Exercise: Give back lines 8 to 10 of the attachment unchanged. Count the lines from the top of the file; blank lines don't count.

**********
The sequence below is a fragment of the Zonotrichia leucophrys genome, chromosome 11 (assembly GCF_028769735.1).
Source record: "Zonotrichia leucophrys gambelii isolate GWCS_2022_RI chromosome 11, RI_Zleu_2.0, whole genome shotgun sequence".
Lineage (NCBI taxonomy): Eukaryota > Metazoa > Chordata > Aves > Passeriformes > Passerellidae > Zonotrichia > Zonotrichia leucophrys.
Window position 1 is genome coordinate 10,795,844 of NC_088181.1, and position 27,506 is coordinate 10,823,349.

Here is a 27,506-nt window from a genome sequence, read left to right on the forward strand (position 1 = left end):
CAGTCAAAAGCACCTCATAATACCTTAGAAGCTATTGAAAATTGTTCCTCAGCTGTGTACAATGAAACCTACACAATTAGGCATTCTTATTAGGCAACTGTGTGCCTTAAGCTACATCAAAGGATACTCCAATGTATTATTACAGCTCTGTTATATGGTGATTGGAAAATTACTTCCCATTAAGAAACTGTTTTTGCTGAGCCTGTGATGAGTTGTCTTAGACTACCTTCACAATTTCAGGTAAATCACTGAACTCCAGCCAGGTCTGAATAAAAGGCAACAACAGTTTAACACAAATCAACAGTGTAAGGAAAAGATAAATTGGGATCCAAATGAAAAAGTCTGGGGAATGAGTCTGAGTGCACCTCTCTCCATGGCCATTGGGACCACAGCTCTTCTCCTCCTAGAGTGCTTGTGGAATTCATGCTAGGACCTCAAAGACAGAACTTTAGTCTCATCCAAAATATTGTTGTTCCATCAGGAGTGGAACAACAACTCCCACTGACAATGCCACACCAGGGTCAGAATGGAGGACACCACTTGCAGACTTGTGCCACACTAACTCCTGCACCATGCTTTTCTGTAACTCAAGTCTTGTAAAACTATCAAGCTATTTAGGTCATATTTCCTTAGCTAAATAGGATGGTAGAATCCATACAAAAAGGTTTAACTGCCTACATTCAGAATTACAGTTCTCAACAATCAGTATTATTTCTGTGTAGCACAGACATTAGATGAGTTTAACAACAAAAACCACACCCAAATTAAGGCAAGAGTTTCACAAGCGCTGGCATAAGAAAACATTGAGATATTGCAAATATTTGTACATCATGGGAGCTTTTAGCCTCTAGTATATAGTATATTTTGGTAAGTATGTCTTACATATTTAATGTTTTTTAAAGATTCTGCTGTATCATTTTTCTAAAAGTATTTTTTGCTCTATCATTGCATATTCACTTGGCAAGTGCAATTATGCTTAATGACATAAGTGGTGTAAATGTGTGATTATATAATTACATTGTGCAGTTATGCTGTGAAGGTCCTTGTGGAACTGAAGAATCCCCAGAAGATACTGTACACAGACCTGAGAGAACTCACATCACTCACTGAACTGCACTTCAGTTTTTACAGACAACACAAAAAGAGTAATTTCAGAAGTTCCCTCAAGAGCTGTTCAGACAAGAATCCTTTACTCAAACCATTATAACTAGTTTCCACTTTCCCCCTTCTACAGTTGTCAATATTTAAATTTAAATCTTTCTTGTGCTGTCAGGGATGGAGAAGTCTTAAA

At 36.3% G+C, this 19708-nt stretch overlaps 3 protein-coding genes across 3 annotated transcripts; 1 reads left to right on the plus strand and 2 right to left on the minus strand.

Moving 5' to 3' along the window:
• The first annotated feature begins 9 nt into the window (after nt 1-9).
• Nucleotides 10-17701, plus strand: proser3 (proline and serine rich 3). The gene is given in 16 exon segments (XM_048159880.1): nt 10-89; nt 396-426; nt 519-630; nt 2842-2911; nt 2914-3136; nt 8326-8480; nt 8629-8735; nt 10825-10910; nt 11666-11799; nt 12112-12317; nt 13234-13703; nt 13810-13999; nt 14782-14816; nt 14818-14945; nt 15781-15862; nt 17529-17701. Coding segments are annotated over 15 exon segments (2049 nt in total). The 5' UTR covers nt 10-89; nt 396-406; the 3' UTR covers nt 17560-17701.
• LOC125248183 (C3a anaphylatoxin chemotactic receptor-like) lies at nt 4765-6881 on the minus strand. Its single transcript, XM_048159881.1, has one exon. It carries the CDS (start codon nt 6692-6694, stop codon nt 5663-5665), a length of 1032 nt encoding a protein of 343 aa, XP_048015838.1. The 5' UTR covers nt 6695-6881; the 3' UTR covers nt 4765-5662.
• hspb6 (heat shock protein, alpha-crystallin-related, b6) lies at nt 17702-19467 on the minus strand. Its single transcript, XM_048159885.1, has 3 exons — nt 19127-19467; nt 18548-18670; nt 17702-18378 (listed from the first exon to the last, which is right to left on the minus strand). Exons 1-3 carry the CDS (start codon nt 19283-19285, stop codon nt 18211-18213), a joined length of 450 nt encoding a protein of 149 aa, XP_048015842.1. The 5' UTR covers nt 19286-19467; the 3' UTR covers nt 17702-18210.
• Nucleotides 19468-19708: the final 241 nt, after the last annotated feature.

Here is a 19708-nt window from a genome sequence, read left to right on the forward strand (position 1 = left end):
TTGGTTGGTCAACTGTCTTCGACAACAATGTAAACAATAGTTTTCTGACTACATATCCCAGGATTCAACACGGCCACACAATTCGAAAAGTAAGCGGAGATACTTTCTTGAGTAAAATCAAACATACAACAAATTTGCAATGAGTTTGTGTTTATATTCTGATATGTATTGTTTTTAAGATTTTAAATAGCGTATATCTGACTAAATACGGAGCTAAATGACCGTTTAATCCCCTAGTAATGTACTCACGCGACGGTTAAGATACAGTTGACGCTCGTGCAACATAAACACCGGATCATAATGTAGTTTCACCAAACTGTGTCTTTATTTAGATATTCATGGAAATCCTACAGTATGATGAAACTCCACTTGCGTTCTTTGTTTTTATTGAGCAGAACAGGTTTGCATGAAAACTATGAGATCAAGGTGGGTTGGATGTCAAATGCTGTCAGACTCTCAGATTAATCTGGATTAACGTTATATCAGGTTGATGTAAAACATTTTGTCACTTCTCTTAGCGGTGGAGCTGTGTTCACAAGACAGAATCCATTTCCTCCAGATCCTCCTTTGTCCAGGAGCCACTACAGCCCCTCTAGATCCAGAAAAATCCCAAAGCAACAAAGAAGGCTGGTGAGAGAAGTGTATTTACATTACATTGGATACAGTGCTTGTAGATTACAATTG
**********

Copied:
Moving 5' to 3' along the window:
• The first annotated feature begins 9 nt into the window (after nt 1-9).
• Nucleotides 10-17701, plus strand: proser3 (proline and serine rich 3). The gene is given in 16 exon segments (XM_048159880.1): nt 10-89; nt 396-426; nt 519-630; nt 2842-2911; nt 2914-3136; nt 8326-8480; nt 8629-8735; nt 10825-10910; nt 11666-11799; nt 12112-12317; nt 13234-13703; nt 13810-13999; nt 14782-14816; nt 14818-14945; nt 15781-15862; nt 17529-17701. Coding segments are annotated over 15 exon segments (2049 nt in total). The 5' UTR covers nt 10-89; nt 396-406; the 3' UTR covers nt 17560-17701.